The issue is further muddied by the growing emphasis on virtual item sales (microtransactions) where developers sell game items directly to the player. $5 gets you a shiny sword or some unique piece of limited edition clothing. But do the players actually own this? Or are they just paying for access or limited license to the object? Are they in fact paying a service fee to use the item?

I’ll come back to that in a moment. First though, I want to talk about the third entity coming to the party. The Government. For the time being, the Government has limited its interest and interference to crowing about ratings systems and mature content (rightly so), and the occasional congressional nutcase (both parties) hollaring about how games are destroying our youth and the definite cause of much teen violence (which is ludicrous). The danger that lurks is when the Government decides that virtual items DO have real value, and they DO belong to the end user. Which means, they are taxable. Great. You really want to own your level 70 Warrior in World of Warcraft? What’s the market value on that? Do you really want to have to declare it on your tax return and pay for it? How about virtual property taxes? Be careful what you ask for…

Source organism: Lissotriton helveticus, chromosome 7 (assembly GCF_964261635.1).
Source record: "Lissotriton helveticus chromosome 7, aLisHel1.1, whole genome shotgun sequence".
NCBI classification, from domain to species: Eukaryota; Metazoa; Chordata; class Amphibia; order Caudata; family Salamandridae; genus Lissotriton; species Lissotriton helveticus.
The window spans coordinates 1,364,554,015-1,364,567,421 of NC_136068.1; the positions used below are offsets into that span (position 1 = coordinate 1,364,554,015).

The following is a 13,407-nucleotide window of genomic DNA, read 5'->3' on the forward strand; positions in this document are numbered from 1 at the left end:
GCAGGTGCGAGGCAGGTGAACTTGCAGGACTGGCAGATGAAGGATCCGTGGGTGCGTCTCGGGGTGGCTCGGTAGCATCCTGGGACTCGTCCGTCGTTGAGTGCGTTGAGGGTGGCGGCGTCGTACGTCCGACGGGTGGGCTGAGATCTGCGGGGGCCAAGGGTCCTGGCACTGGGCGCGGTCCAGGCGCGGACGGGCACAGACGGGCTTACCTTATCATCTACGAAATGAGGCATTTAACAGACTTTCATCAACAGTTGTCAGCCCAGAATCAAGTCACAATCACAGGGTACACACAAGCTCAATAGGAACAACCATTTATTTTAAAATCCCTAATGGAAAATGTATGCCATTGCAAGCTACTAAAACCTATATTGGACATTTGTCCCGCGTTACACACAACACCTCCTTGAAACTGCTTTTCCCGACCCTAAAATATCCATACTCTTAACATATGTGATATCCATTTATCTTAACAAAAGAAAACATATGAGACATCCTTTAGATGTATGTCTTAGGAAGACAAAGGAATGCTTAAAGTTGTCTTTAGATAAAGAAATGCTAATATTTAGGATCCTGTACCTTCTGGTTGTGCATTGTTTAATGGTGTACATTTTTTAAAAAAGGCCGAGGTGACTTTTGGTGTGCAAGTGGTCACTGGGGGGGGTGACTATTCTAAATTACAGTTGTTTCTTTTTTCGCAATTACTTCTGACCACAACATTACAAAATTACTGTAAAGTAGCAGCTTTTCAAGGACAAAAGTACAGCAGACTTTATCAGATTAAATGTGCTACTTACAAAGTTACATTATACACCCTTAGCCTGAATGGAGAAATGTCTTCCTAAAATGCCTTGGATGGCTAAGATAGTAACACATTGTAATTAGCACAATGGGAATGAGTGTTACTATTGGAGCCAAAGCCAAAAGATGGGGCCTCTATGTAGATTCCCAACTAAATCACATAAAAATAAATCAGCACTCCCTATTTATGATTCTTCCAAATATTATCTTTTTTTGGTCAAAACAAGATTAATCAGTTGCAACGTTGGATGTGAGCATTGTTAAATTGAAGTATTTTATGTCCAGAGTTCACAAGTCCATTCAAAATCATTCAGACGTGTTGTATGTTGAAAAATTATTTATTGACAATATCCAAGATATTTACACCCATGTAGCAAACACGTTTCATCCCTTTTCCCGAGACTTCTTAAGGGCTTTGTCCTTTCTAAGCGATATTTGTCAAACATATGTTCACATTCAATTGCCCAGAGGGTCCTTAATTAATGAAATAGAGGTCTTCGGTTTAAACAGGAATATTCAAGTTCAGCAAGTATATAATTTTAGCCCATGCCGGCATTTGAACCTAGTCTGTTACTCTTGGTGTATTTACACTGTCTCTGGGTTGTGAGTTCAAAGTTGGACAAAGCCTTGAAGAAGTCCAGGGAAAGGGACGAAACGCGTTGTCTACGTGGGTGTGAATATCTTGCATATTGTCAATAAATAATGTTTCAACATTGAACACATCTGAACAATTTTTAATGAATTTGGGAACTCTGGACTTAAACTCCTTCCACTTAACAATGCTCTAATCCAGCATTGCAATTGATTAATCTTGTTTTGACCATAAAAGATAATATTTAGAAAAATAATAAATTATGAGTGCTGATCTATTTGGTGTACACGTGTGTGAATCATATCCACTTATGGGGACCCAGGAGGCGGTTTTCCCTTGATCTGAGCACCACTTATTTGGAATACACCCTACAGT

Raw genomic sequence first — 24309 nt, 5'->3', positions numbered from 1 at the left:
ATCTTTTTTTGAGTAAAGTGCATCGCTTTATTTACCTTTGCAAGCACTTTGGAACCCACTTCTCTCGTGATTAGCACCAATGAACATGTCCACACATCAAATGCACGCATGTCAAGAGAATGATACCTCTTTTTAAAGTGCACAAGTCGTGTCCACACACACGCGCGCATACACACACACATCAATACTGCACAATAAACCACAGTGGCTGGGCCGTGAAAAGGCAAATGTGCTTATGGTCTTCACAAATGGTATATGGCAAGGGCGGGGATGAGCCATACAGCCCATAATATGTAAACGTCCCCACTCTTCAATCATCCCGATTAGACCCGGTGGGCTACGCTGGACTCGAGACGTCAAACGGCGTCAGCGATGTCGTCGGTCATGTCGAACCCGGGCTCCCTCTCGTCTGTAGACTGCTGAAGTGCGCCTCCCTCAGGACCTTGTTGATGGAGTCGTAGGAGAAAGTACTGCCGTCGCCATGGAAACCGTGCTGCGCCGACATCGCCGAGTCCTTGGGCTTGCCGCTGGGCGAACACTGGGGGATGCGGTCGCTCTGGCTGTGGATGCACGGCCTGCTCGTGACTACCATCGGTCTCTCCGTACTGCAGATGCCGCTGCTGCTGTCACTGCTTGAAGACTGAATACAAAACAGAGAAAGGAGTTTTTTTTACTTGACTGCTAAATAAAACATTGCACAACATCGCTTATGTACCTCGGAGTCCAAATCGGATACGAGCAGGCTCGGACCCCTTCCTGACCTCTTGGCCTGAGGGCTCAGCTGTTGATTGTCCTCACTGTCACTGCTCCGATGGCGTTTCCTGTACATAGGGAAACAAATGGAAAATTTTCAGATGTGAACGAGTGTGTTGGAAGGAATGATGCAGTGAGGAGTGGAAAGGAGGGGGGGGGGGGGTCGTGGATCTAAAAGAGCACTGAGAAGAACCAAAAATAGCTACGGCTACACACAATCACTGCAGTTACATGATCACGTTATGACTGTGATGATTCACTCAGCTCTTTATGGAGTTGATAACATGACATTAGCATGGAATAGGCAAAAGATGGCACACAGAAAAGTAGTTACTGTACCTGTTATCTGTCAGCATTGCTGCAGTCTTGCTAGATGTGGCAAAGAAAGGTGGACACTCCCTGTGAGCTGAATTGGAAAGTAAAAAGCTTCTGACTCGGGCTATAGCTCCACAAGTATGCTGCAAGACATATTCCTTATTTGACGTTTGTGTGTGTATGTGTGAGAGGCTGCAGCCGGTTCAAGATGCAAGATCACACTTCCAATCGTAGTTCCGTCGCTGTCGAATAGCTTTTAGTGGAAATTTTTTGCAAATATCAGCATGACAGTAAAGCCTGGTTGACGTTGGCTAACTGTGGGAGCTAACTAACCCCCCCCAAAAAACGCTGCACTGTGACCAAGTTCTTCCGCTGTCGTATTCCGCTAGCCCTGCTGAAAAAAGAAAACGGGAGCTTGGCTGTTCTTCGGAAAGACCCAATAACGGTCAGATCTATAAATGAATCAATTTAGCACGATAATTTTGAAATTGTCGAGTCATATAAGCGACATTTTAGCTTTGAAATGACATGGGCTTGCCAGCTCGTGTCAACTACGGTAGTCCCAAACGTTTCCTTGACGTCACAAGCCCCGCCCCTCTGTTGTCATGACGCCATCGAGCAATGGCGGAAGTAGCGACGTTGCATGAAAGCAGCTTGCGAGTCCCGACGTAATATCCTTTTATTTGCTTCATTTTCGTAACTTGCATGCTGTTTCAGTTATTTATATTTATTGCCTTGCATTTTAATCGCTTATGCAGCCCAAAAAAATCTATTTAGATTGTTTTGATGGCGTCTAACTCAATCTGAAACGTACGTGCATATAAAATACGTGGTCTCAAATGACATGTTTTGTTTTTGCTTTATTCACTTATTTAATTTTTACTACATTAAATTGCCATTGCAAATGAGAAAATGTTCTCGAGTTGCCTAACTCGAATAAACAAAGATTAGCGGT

Another quick point…I think Second Life made a big mistake in selling virtual land. The concept is good (and honestly, I was pitching this in the mid 90’s (95/96) with my first MMORPG venture), but there are some issues. One of the problems that Second Life has (and they have many) is that they have a difficult time keeping new users (the reasons I may discuss in some other post). People make accounts, buy some virtual land, build some objects (usually displeasing to the eye, but that is the nature of the toolset and no moderation over user created content), and then they don’t come back after they get bored. What happens? Landscapes filled with a chaotic imbroglio of buildings and objects with no consistency or context…and no population. So, Linden keeps releasing new land and the cycle repeats. Because some user OWNS those objects and virtual land, there is nothing Linden can actually do about it to clean it up or reclaim it.